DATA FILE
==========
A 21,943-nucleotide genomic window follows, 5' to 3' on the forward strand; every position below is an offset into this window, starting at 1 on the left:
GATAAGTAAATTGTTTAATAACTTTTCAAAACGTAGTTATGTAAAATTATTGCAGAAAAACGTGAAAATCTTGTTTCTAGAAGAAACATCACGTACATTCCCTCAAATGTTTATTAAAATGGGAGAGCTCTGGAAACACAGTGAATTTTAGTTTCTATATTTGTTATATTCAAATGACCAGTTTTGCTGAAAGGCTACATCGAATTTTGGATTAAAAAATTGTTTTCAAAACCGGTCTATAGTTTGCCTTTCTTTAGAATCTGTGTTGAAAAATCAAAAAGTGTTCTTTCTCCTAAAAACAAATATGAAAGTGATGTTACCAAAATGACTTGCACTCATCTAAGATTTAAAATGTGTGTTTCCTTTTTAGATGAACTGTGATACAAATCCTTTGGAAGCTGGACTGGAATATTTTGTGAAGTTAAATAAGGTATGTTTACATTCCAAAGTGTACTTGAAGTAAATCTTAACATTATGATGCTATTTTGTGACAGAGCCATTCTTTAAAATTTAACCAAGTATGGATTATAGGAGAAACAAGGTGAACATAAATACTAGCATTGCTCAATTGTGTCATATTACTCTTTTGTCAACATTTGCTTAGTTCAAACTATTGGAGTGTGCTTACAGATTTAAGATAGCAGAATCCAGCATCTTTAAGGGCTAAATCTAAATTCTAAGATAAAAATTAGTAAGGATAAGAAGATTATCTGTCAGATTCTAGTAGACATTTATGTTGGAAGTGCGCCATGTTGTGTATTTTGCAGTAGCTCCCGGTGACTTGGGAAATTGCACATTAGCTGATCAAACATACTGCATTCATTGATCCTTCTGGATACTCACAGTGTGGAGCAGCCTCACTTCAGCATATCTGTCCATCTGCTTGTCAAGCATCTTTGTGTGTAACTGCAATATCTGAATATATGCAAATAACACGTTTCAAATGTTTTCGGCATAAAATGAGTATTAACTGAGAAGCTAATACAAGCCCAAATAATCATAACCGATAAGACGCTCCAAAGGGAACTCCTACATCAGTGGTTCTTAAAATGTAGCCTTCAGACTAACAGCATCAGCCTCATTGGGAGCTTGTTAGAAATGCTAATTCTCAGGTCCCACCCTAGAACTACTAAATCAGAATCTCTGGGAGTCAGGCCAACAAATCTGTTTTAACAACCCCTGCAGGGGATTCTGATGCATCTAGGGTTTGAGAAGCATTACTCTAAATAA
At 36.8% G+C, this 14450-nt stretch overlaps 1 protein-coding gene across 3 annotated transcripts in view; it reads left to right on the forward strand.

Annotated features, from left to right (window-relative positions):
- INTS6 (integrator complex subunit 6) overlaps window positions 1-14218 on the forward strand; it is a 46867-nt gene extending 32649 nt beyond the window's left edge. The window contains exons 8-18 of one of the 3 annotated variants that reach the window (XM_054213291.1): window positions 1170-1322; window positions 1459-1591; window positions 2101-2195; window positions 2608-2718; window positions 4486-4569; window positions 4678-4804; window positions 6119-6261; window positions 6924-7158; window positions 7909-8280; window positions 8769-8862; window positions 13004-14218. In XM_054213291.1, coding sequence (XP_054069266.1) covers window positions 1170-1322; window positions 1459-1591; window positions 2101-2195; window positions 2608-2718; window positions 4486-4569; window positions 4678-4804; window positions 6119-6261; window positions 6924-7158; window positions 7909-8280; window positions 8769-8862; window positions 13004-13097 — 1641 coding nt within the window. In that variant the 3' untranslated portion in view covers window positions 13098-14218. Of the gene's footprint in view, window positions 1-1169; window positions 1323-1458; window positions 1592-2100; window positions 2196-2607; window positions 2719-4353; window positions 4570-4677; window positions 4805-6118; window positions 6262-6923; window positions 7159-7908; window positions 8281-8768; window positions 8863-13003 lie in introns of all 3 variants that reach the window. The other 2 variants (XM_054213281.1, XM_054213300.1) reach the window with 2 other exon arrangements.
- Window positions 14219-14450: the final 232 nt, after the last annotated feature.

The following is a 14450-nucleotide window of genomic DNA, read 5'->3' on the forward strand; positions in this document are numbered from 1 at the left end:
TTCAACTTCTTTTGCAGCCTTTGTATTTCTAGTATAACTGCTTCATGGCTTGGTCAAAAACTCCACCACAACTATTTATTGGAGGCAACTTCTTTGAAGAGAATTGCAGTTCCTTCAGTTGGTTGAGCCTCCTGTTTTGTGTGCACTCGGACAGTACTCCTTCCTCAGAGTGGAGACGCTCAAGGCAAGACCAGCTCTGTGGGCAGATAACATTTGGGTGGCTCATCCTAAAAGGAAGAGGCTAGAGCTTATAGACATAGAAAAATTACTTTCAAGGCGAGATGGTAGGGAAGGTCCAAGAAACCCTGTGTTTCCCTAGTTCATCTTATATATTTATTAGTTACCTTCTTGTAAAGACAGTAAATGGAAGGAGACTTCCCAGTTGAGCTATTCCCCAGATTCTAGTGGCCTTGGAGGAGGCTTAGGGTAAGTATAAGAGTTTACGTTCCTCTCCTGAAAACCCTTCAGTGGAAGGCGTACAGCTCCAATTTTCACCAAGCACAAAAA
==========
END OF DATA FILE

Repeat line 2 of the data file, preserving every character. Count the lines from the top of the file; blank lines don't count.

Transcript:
GATAAGTAAATTGTTTAATAACTTTTCAAAACGTAGTTATGTAAAATTATTGCAGAAAAACGTGAAAATCTTGTTTCTAGAAGAAACATCACGTACATTCCCTCAAATGTTTATTAAAATGGGAGAGCTCTGGAAACACAGTGAATTTTAGTTTCTATATTTGTTATATTCAAATGACCAGTTTTGCTGAAAGGCTACATCGAATTTTGGATTAAAAAATTGTTTTCAAAACCGGTCTATAGTTTGCCTTTCTTTAGAATCTGTGTTGAAAAATCAAAAAGTGTTCTTTCTCCTAAAAACAAATATGAAAGTGATGTTACCAAAATGACTTGCACTCATCTAAGATTTAAAATGTGTGTTTCCTTTTTAGATGAACTGTGATACAAATCCTTTGGAAGCTGGACTGGAATATTTTGTGAAGTTAAATAAGGTATGTTTACATTCCAAAGTGTACTTGAAGTAAATCTTAACATTATGATGCTATTTTGTGACAGAGCCATTCTTTAAAATTTAACCAAGTATGGATTATAGGAGAAACAAGGTGAACATAAATACTAGCATTGCTCAATTGTGTCATATTACTCTTTTGTCAACATTTGCTTAGTTCAAACTATTGGAGTGTGCTTACAGATTTAAGATAGCAGAATCCAGCATCTTTAAGGGCTAAATCTAAATTCTAAGATAAAAATTAGTAAGGATAAGAAGATTATCTGTCAGATTCTAGTAGACATTTATGTTGGAAGTGCGCCATGTTGTGTATTTTGCAGTAGCTCCCGGTGACTTGGGAAATTGCACATTAGCTGATCAAACATACTGCATTCATTGATCCTTCTGGATACTCACAGTGTGGAGCAGCCTCACTTCAGCATATCTGTCCATCTGCTTGTCAAGCATCTTTGTGTGTAACTGCAATATCTGAATATATGCAAATAACACGTTTCAAATGTTTTCGGCATAAAATGAGTATTAACTGAGAAGCTAATACAAGCCCAAATAATCATAACCGATAAGACGCTCCAAAGGGAACTCCTACATCAGTGGTTCTTAAAATGTAGCCTTCAGACTAACAGCATCAGCCTCATTGGGAGCTTGTTAGAAATGCTAATTCTCAGGTCCCACCCTAGAACTACTAAATCAGAATCTCTGGGAGTCAGGCCAACAAATCTGTTTTAACAACCCCTGCAGGGGATTCTGATGCATCTAGGGTTTGAGAAGCATTACTCTAAATAA